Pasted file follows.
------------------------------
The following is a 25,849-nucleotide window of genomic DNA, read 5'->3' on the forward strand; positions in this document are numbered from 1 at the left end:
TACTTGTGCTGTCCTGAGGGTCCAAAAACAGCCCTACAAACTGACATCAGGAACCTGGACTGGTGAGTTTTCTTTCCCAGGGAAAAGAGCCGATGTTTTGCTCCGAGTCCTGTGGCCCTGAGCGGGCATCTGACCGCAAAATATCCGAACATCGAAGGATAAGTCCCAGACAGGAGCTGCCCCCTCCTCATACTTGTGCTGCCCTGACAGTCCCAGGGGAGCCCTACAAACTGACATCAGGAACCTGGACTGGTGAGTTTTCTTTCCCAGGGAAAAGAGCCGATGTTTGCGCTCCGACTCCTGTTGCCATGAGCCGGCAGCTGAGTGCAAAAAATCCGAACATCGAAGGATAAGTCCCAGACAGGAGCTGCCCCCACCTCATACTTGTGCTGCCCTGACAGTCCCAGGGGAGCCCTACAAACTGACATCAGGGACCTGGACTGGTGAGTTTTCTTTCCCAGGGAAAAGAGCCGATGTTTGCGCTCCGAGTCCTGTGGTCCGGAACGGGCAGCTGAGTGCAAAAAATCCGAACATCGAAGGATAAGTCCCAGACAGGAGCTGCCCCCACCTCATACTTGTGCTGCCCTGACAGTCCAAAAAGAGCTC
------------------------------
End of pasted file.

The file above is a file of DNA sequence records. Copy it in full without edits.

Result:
The following is a 25,849-nucleotide window of genomic DNA, read 5'->3' on the forward strand; positions in this document are numbered from 1 at the left end:
TACTTGTGCTGTCCTGAGGGTCCAAAAACAGCCCTACAAACTGACATCAGGAACCTGGACTGGTGAGTTTTCTTTCCCAGGGAAAAGAGCCGATGTTTTGCTCCGAGTCCTGTGGCCCTGAGCGGGCATCTGACCGCAAAATATCCGAACATCGAAGGATAAGTCCCAGACAGGAGCTGCCCCCTCCTCATACTTGTGCTGCCCTGACAGTCCCAGGGGAGCCCTACAAACTGACATCAGGAACCTGGACTGGTGAGTTTTCTTTCCCAGGGAAAAGAGCCGATGTTTGCGCTCCGACTCCTGTTGCCATGAGCCGGCAGCTGAGTGCAAAAAATCCGAACATCGAAGGATAAGTCCCAGACAGGAGCTGCCCCCACCTCATACTTGTGCTGCCCTGACAGTCCCAGGGGAGCCCTACAAACTGACATCAGGGACCTGGACTGGTGAGTTTTCTTTCCCAGGGAAAAGAGCCGATGTTTGCGCTCCGAGTCCTGTGGTCCGGAACGGGCAGCTGAGTGCAAAAAATCCGAACATCGAAGGATAAGTCCCAGACAGGAGCTGCCCCCACCTCATACTTGTGCTGCCCTGACAGTCCAAAAAGAGCTC